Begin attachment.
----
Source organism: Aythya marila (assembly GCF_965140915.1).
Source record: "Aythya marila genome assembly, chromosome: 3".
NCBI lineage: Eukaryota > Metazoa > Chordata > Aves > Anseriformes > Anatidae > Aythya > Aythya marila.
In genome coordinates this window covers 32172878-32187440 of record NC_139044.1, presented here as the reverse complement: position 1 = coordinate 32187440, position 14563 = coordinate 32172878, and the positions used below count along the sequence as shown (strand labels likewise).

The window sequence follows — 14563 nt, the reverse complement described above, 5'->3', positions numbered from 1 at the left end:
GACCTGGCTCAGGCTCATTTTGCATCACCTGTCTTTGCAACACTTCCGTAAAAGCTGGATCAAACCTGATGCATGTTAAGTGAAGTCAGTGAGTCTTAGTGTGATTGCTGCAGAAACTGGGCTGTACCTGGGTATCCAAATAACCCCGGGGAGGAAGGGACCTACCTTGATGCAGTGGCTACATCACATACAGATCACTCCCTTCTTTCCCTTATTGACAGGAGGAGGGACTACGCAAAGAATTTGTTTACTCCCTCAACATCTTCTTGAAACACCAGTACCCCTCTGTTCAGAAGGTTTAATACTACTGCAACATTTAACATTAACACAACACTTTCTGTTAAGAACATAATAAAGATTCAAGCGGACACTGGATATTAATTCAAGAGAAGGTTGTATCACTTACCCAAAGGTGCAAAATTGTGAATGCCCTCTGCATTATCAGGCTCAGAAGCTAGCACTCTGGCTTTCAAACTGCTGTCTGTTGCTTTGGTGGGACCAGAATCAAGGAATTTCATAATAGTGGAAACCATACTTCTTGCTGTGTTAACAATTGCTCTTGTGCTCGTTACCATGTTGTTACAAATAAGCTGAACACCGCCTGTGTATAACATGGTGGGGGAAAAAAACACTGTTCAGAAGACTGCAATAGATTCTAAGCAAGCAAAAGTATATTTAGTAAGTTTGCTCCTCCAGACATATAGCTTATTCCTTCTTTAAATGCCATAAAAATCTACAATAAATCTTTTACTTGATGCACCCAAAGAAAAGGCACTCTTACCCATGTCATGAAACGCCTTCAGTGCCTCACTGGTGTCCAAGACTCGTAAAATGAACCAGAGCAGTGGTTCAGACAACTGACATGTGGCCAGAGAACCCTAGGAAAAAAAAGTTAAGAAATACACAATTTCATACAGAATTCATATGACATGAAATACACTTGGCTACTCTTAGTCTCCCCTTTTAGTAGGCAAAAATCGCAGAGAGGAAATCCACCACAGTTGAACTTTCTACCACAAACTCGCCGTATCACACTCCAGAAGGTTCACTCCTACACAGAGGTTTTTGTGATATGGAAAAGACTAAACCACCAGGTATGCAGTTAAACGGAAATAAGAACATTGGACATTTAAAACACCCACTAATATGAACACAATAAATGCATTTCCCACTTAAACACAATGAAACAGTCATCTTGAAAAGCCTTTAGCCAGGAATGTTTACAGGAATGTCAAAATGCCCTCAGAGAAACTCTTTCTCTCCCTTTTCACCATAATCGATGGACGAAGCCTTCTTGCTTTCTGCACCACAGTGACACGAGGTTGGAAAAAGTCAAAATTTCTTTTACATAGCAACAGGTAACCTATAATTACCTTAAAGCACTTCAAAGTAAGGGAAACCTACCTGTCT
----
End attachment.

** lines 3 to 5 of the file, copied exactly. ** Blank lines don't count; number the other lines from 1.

NCBI lineage: Eukaryota > Metazoa > Chordata > Aves > Anseriformes > Anatidae > Aythya > Aythya marila.
In genome coordinates this window covers 32172878-32187440 of record NC_139044.1, presented here as the reverse complement: position 1 = coordinate 32187440, position 14563 = coordinate 32172878, and the positions used below count along the sequence as shown (strand labels likewise).

The window sequence follows — 14563 nt, the reverse complement described above, 5'->3', positions numbered from 1 at the left end: